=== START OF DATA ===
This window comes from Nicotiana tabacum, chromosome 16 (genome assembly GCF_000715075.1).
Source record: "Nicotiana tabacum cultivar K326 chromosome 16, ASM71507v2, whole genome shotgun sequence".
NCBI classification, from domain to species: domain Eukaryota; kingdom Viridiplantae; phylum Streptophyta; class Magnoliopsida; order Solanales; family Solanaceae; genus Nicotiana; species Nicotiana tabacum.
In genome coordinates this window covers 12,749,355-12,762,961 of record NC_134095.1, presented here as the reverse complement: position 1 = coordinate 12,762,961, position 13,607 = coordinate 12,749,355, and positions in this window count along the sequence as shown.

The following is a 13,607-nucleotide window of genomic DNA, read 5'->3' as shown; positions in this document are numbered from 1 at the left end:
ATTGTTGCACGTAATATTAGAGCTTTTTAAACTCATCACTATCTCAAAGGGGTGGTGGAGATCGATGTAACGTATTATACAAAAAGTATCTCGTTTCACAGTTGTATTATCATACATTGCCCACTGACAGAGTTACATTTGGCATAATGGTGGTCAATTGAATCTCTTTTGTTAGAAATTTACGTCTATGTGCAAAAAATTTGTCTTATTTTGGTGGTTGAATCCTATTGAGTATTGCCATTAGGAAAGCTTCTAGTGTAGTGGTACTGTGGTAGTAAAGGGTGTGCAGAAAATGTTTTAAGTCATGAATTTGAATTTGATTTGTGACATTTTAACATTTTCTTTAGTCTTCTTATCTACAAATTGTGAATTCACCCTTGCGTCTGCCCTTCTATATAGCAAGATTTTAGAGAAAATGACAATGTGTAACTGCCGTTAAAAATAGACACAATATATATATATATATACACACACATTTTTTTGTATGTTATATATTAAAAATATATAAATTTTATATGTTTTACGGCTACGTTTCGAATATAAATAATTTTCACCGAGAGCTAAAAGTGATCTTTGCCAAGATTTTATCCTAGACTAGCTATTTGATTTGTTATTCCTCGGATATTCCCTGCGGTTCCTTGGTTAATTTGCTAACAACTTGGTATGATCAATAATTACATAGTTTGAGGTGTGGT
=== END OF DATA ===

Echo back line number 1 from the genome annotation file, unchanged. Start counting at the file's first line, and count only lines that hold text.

This window comes from Nicotiana tabacum, chromosome 16 (genome assembly GCF_000715075.1).